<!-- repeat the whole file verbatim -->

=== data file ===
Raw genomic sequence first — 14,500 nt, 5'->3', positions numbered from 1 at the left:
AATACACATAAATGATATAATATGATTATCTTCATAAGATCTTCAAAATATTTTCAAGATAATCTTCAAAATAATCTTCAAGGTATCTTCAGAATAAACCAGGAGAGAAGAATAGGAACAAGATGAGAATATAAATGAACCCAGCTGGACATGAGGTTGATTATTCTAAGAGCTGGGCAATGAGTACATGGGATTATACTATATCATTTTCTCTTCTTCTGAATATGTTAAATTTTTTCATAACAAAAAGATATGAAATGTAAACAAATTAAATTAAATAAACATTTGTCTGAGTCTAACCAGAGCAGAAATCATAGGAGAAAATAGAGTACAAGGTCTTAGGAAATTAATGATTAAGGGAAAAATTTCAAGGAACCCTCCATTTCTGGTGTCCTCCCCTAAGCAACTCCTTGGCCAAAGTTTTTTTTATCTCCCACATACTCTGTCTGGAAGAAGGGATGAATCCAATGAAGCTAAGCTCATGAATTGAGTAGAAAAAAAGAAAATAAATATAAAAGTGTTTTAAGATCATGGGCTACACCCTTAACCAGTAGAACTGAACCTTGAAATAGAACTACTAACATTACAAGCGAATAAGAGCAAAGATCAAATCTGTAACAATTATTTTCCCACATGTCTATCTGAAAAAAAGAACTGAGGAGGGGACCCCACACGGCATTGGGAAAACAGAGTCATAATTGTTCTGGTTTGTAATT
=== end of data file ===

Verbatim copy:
Raw genomic sequence first — 14,500 nt, 5'->3', positions numbered from 1 at the left:
AATACACATAAATGATATAATATGATTATCTTCATAAGATCTTCAAAATATTTTCAAGATAATCTTCAAAATAATCTTCAAGGTATCTTCAGAATAAACCAGGAGAGAAGAATAGGAACAAGATGAGAATATAAATGAACCCAGCTGGACATGAGGTTGATTATTCTAAGAGCTGGGCAATGAGTACATGGGATTATACTATATCATTTTCTCTTCTTCTGAATATGTTAAATTTTTTCATAACAAAAAGATATGAAATGTAAACAAATTAAATTAAATAAACATTTGTCTGAGTCTAACCAGAGCAGAAATCATAGGAGAAAATAGAGTACAAGGTCTTAGGAAATTAATGATTAAGGGAAAAATTTCAAGGAACCCTCCATTTCTGGTGTCCTCCCCTAAGCAACTCCTTGGCCAAAGTTTTTTTTATCTCCCACATACTCTGTCTGGAAGAAGGGATGAATCCAATGAAGCTAAGCTCATGAATTGAGTAGAAAAAAAGAAAATAAATATAAAAGTGTTTTAAGATCATGGGCTACACCCTTAACCAGTAGAACTGAACCTTGAAATAGAACTACTAACATTACAAGCGAATAAGAGCAAAGATCAAATCTGTAACAATTATTTTCCCACATGTCTATCTGAAAAAAAGAACTGAGGAGGGGACCCCACACGGCATTGGGAAAACAGAGTCATAATTGTTCTGGTTTGTAATT